I assume you are referring to the attempt to distinguish between Early Biblical Hebrew and Late Biblical Hebrew? Some scholars don’t accept that distinction and believe that both EBH and LBH were used contemporaneously. While I have spent less time on the linguistics side of the equation, the EBH v. LBH distinction seems driven by the assumption of the relative timing of J, E, D and P, which makes the theory a great example of circular reasoning.

        Another point to make is that, from what we can tell, “Hebrew” (or paleo-Hebrew) was a dead language from about the 6th century until it was revived maybe in the 3rd century BCE. There are scholars who believe that the language was not actually spoken even in the 2nd century BCE but only written. Other scholars question whether it was really a language at all, given the relatively restricted vocabulary.

        One thing I want somebody to explain to me is how the Hebrew of the Pentateuch includes alphabetic numerals, which were foreign to the peoples of Judah before the Exile and during the Persian Period, only arising during the Hellenistic Era.

        “I mean, the translation of the Septaguint was made in the same general time and place, for precisely the reason that Hellenized Jews couldn’t read the Hebrew. So if you’re really saying e.g. Genesis was written, what? a couple of generations before it was translated, who was the audience and what was the impetus to translate? Meaning, how did a faux-ancient forgery go from non-existence to a staature withing a Hellenized community such that there was motivation to undertake the translation?”

        Where did these Hellenized Jews in Alexandria come from? One legend has it that Ptolemy I captured Jerusalem while he was satrap of Egypt and left with 100,000 or 200,000 Jews as slaves. One big problem with that legend is that archaeology shows that Jerusalem had maybe 1,000 to 1,500 inhabitants at the time of Ptolemy I.

        Why couldn’t these Hellenized Jews in Alexandria, if they existed, read Hebrew? The Exile lasted longer than the time period between Ptolemy I’s alleged capture and enslavement of all these folks and Ptolemy II’s translation. We are to believe that they could remember Hebrew throughout both the Captivity and the Persian Period, but suddenly forget within one generation, even though they were only a few hundred miles away from Jerusalem, which was in constant contact with Alexandria given the trade between the cities?

        The worse part of the “translation for the Hellenized Jews who could not read Hebrew” theory is that it is a relatively modern theory, and it carries with it its own bias. The Letter of Aristeas, itself a forgery from the 2nd century BCE, argues that the translation was made so that the Greeks could have the benefit of the wisdom of the Jews. As certain scholars could not accept that Greeks would find any value in what the Jews had to say, they invented their own theory.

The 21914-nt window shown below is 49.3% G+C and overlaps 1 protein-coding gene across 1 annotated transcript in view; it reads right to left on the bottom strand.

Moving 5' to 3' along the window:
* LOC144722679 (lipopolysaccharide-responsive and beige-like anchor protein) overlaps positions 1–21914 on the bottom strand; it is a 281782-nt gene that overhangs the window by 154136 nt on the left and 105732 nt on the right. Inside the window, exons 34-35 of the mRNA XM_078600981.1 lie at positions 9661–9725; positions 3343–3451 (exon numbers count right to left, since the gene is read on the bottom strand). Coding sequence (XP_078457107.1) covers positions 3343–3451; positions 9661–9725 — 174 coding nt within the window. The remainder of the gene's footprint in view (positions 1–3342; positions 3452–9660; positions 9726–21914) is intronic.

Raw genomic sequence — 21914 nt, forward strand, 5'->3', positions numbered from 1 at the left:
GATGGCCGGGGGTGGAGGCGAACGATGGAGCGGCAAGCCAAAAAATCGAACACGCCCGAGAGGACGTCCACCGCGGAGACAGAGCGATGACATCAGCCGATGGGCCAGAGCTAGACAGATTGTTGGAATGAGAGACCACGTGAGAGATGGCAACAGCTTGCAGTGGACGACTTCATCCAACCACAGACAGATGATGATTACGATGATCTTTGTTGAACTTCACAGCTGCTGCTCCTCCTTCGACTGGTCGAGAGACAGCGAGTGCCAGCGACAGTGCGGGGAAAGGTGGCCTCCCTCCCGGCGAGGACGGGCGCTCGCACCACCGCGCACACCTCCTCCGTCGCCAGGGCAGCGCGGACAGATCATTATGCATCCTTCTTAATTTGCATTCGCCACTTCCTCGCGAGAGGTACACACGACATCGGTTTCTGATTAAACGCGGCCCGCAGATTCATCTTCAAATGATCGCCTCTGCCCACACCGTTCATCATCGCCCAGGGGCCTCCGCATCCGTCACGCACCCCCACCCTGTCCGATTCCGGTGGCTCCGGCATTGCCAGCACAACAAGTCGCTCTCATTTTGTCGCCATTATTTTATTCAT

To answer your basic question, my assertion is that certain books of the Primary History were originally written in paleo-Hebrew (Phoenician, actually) during the reign of Ptolemy II, and they were immediately translated into Greek. The intended audience was not Hellenized Jews, but Greeks. The goal was to attract Greek colonists to Judea (Phoenicia and Syria, as the Ptolemies referred to the region generally). As the Ptolemies undertook a similar Hellenization of an Egyptian god to encourage Greek colonization of Egypt, it doesn’t seem to be much of a stretch to believe that they did the same with Judea, and the theory is a better explanation of all the evidence we actually have.

        “Perhaps I’m misunderstanding something, but I really think you may be ignoring some pretty salient features of these texts that simply could not have been incorporated (except via redaction) by anybody who lived that late, and not just on linguistic grounds alone: the social and geopolitical world assumed in the narratives had not existed for many centuries and could not have been invented to such accurate detail. Modern scholarship knows things that were the merest wisps of legend by the Hellenistic era, and we can corroborate this knowledge with the texts and compare them in turn with other ANE texts of the same era that also were unknown in Alexandria.”

        Your emphasis on redaction assumes source texts existed and were merely changed. I believe there were a multiplicity of texts that were used as source material, but the effort employed required much more creativity than mere redaction. For example, the Garden of Eden story is actually a normative inversion of the Marduk legend: where knowledge was the gift of the Gods in the Marduk legend, it was God’s curse in the Garden of Eden story. Similarly, many of the priestly laws are normative inversions of Egyptian priestly law. And the story of the birth of Moses was a normative inversion of the legend of Sargon. The reason you use normative inversions is to repel the sensibilities of those who embrace the norms. So, what we have in the Pentateuch (leaving aside Deuteronomy for now) are norms designed to offend Egyptians, Babylonians and the peoples of the Levant. At the same time, we have numerous stories that reflect familiar Hellenistic stories (which meaningful changes, not redactions, here and there). There was a purpose behind the text that was produced, and that purpose (which I argue originally was Hellenistic colonization of the Levant) required a lot more creativity than merely redacting and compiling, and that creativity is amply demonstrated in the later changes to Genesis, Exodus, Leviticus, Numbers and Joshua that were necessary to incorporate those books with Deuteronomy, Judges, Ruth, Samuel and Kings to produce the very Herodotus-inspired Primary History.